Sean recalled how when the house was all burned down, a swarm of people descended on cast member Dean Cain, who is best known for playing Clark Kent/Superman in “Lois and Clark: The New Adventures of Superman.” Sean said that though this destroyed every COVID protocol, it fulfilled the hopes of every middle-aged woman who came to see him from a 200-mile radius, seeing that they finally got to meet Superman.
After the crew discussed the making of “Paul’s Promise,” the cast and crew gave advice on how students can succeed in the industry.
Some of the most meaningful counsel came from Taylor Cole. While waiting outside of the premiere doors, Cole approached students and told them his story. Like “Paul’s Promise” lead actor O’Quinn, Cole grew up in Grundy, Virginia and came out at the very last minute to APU for their theater arts program.
He told the students just how invaluable connections are. This has helped him immensely in his career. Cole is now working on his third movie alongside Dean Cain. (This film, “Little Angels,” is a soccer movie produced by O’Quinn and is set to release around the Women’s World Cup.) Wanting to return what others have given him, Cole exchanged Instagrams with the students, encouraging them to reach out with any questions.
During the Q&A session, students received more guidance.
“Make horrible, awful films. Write horrible, awful scripts. Don’t be afraid to fail,” Reithmayer said, convicting the audience and warning them that they cannot be the next Stephen Spielberg if they binge watch “Friends” all day. In response to this, the room got noticeably quiet to the point where one could hear a pin drop.
Chad Reisser, APU alumnus ’98 and the composer who produced the “Paul’s Promise” soundtrack in three weeks (which can be found on all streaming platforms) seconded Reithmayer, a friend of his since middle school. He then ended the night by speaking about what it’s like to be a Christian in the film industry.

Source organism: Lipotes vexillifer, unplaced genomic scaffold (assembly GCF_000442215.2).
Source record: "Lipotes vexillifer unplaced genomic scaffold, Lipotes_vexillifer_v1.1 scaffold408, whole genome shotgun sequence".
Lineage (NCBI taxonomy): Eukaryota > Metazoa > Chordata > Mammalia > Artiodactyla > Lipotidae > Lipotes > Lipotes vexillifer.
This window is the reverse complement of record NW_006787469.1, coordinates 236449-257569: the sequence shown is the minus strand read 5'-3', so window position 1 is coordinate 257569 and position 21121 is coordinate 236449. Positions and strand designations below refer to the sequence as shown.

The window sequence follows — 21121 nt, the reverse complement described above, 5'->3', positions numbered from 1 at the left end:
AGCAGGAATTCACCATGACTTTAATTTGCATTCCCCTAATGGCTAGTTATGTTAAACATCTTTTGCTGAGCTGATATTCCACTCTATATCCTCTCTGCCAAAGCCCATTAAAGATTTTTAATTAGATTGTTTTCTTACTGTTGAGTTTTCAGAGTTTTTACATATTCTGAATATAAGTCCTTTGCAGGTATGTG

Offering a unique perspective, Reisser explained how being a Christian can give filmmakers an advantage because of the way they treat others under the example of Jesus. He saw this while working on “Perfect Harmony,” when one of the leading cast members told Reisser, “I think you might be the most encouraging person I’ve ever met in show business.”
Reisser added even more encouragement, talking about how Christian media is rapidly expanding. He relayed how Comcast produced a nine figure fund towards finding the next show like “The Chosen.” Additionally, he believes there is significant room for Chrisitan creative voices.
“In the last ten years in Christian culture, imagination seems to be a thing of the past. Perhaps I’m just nostalgic, but I grew up on things like C.S Lewis. When I was here at this school, the church seemed a lot more imaginative and that’s something I lament … I would love to see that dissipate in the next 15 to 20 years of Christian storytelling,” said Reisser.
With that said, having seen first-hand from APU alumni what is possible, perhaps APU students will go out and make the next “Chosen” or be the next C.S Lewis of this generation. Events like “Paul’s Promise” certainly help to foster an environment where out of APU, a needed creative voice can rise.